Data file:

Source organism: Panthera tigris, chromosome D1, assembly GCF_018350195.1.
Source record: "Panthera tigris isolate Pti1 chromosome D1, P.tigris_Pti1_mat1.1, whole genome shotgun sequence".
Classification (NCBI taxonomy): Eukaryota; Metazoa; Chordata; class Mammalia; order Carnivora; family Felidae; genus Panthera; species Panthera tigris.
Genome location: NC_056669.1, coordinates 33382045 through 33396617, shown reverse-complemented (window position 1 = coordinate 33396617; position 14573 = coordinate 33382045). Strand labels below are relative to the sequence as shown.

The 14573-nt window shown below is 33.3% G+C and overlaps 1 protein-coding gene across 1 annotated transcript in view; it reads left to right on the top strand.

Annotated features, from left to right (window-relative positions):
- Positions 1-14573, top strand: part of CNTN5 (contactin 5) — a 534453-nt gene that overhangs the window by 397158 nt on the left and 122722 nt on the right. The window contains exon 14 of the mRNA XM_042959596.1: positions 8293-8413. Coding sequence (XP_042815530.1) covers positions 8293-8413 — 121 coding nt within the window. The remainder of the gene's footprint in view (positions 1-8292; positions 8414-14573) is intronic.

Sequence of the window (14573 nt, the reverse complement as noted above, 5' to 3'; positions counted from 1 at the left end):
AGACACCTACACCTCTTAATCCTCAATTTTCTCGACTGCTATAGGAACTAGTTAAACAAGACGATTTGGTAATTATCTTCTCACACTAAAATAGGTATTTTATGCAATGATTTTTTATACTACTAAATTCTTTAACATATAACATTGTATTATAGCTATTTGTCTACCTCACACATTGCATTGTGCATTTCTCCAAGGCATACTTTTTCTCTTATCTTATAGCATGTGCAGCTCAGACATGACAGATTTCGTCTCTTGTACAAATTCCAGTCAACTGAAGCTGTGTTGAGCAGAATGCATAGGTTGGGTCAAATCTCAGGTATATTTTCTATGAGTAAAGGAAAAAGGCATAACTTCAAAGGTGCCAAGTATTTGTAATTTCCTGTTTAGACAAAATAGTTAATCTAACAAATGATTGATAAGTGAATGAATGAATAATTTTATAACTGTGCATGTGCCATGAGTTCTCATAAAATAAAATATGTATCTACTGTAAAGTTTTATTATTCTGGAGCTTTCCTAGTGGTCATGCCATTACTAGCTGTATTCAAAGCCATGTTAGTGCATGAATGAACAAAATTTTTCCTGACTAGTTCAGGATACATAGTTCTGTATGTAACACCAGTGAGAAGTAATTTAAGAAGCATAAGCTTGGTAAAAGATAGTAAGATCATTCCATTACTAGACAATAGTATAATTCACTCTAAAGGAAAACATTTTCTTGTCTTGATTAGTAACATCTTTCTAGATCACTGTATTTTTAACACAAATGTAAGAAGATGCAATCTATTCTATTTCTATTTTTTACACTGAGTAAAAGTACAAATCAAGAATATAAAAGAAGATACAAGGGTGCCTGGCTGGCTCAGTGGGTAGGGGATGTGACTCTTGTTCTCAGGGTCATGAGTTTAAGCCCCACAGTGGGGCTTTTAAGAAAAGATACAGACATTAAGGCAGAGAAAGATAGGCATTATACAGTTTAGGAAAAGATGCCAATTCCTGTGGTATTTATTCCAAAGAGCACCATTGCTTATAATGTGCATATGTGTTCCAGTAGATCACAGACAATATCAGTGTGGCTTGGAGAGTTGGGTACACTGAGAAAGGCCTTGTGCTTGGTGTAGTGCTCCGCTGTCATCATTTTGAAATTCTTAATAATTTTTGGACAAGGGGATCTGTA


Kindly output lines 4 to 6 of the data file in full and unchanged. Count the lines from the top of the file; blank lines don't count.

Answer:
Genome location: NC_056669.1, coordinates 33382045 through 33396617, shown reverse-complemented (window position 1 = coordinate 33396617; position 14573 = coordinate 33382045). Strand labels below are relative to the sequence as shown.

The 14573-nt window shown below is 33.3% G+C and overlaps 1 protein-coding gene across 1 annotated transcript in view; it reads left to right on the top strand.

Annotated features, from left to right (window-relative positions):